The study employed qualitative approach, utilising descriptive phenomenology based on Edmund Husserl’s philosophical ideas as a philosophy and research method [29]. In Phenomenological research, the researcher starts with choosing a phenomenon of interest which in this study was “faculty caring”. Interest in “faculty caring” developed as a result of professional experience in working with students. The phenomenology method was chosen to describe nursing and midwifery students lived experiences of caring in nursing education. It is about the world as experienced in a particular phenomenon that is at the core of that experience [30]. It is believed that only those who live the experience can describe it [31]. Caring is a human experience and this justified the need for a phenomenological inquiry.

2.2. Participants and Data Collection

The study was conducted at a public university in Malawi. The study interviewed ten (10) participants, determined by the theory of data saturation. The participants were recruited by the first author through the support of class coordinators who played a role of identifying the students that met the criteria of the study in terms of age and ability to communicate. The participants were recruited through purposive sampling method in that only level 3 and level 4 students who had been part of the program for three (3) to four (4) years were interviewed. They have had adequate experience with faculty and could ably provide rich data.

Data were collected from January 2016 to March 2016 using a semi-structured interview guide because it allowed the participants to express themselves fully regarding their experience. Face to face in-depth interviews were conducted by the first author at a neutral and convenient place for the participants, and each interview lasted about forty-five (45) minutes. All data were recorded digitally. During interviews, the researcher had an exclusive dialogue with the participants who had shared the caring experiences as it has been lived. To achieve transcendental subjectivity, the researcher employed the concepts of bracketing, intuition and reflexivity throughout the study. Considering the relationship between the researcher and the participants (i.e., lecturer and students), the researcher adopted a self-critical stance to the study, the participants, their role, relationships and assumptions in order for the study to be more credible and dependable [32].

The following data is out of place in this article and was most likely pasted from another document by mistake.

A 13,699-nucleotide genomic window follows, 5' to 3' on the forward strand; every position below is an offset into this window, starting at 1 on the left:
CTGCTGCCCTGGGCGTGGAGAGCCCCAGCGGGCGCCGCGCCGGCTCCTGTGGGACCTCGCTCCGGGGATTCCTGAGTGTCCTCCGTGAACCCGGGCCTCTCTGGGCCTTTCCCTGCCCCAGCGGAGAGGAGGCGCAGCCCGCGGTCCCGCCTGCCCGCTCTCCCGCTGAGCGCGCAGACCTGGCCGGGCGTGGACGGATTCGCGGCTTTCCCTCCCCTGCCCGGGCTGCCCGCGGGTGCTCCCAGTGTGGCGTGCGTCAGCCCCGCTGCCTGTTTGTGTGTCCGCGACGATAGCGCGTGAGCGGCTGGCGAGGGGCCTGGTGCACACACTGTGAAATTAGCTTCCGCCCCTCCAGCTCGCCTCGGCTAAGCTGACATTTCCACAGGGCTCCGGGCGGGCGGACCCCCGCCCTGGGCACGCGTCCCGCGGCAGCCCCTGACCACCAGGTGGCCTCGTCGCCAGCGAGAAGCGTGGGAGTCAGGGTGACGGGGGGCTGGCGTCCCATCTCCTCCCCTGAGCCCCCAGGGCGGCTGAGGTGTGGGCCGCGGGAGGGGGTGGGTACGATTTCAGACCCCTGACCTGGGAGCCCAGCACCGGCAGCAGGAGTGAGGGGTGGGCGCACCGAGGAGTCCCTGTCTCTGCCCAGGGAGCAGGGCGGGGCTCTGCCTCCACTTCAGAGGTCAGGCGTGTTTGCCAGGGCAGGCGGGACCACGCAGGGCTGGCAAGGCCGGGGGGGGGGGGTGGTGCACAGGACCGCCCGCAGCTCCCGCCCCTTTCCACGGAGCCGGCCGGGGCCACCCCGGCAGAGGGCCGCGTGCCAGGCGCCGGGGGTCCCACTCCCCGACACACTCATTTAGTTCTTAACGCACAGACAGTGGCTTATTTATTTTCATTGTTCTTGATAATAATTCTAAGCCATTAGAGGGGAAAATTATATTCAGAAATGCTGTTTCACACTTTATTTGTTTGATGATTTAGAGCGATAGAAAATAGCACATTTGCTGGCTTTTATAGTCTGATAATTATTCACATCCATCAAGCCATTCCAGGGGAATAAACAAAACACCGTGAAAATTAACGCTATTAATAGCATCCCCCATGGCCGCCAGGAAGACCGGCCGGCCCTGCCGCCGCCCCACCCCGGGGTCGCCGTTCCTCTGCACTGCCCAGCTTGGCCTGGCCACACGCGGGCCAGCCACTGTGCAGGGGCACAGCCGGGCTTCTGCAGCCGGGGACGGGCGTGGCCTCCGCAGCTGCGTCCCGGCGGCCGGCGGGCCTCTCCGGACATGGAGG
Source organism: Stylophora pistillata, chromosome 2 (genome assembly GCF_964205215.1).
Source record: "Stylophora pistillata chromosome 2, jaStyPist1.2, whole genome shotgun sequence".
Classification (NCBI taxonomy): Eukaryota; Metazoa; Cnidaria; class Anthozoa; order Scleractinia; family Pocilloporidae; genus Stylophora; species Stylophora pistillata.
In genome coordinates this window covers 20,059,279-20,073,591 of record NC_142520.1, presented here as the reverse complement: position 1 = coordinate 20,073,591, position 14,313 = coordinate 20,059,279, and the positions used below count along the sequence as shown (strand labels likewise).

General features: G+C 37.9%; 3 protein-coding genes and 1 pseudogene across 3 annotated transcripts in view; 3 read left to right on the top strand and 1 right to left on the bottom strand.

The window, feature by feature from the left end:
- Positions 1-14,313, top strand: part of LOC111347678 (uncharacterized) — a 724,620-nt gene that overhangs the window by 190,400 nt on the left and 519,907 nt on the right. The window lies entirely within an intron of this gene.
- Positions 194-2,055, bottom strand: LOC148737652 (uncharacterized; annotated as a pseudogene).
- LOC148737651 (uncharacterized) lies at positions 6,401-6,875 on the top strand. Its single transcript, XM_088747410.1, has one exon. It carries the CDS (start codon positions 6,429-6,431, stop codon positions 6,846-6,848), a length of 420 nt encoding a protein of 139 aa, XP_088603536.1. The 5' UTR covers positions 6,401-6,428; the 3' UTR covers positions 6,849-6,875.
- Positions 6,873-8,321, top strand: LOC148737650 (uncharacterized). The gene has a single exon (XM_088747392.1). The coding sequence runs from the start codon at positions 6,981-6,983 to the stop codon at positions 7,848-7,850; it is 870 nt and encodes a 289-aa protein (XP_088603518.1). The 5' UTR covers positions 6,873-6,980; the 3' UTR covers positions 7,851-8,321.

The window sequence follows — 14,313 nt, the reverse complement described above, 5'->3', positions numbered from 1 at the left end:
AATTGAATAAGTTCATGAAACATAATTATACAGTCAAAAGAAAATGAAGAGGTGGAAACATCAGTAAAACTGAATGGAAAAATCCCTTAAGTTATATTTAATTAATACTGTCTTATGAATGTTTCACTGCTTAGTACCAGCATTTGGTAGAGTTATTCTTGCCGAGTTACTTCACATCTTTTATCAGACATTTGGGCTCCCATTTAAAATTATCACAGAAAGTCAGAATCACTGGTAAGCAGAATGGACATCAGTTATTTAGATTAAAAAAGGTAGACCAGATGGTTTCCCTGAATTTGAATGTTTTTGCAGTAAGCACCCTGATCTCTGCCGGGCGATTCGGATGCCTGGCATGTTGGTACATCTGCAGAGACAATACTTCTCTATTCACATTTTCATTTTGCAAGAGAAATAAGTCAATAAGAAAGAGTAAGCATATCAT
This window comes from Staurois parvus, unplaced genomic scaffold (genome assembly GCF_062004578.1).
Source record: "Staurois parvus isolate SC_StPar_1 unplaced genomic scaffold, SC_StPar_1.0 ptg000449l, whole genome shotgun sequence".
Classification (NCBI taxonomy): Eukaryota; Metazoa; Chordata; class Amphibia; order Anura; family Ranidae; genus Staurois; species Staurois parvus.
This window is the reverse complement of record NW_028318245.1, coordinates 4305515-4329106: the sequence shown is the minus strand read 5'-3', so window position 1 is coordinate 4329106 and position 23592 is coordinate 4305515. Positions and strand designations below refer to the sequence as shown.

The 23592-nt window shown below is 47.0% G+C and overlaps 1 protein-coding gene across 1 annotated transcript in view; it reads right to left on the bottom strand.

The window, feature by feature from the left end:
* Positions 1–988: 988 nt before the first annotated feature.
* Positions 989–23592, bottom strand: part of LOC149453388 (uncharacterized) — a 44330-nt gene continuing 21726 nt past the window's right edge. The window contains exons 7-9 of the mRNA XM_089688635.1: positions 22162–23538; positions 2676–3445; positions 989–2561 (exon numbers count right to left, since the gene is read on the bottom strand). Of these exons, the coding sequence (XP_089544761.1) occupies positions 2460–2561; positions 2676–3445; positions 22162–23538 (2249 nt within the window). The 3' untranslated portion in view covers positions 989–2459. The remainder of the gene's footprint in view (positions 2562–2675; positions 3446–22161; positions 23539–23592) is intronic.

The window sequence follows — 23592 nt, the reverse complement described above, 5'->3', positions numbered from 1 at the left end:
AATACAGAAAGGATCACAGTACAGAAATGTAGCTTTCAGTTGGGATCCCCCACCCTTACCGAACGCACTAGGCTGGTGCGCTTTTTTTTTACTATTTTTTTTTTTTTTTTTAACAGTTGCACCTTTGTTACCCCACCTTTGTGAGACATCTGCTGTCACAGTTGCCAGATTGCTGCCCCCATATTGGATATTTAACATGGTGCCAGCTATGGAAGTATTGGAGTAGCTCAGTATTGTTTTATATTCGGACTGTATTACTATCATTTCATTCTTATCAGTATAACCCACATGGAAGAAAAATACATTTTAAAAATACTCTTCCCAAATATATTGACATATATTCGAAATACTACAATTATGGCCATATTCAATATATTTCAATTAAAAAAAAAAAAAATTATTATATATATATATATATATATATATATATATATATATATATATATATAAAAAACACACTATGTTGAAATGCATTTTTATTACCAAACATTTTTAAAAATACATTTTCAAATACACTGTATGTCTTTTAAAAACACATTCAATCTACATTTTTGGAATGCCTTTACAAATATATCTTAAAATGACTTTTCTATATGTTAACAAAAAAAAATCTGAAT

Neutrality in qualitative research is analogous to objectivity in quantitative research [33, 34]. It is a way to ensure that the data and interpretation are based on reality, not the imagination or biases of the researcher. Researcher reflexivity is a way to improve neutrality in qualitative research. Reflexivity involves the researcher’s self-disclosure of her entering assumptions, beliefs, and biases, which she is required to set aside throughout the study. This process is also known as bracketing [35]. The researcher engaged in bracketing and reflective activities throughout the process of data collection. This included disclosing previous assumptions, beliefs and biases early in the research and journaling soon after each interview. The researcher also used reflection to analyse participant responses, and to identify and isolate preconceptions brought to the process. The researcher then compared the participants’ responses with her own personal experiences as a student. She returned frequently to the research questions to check if they were consistent and not missing out on what the participants were responding.

2.3. Methodological Rigour

In the study, methodological rigour was achieved in the following way: Firstly, in order to ensure credibility, a member checking was done whereby the researcher returned to the participants to validate the findings. Secondly, dependability was achieved by maintaining consistency in the process of data collection specifically by using the same main questions in the interview guide to all participants in order to maintain consistency of the data findings. Thirdly, conformability was achieved by incorporating participant’s expressive language, presented as direct quotes from the transcribed data to provide evidence of the research findings in the report. Finally, the researcher had provided a dense description of the research methodology and the research context to enable anyone interested in the findings and conclusions of this study make an informed decision about their transferability and generalizability under their contexts.

2.4. Data Analysis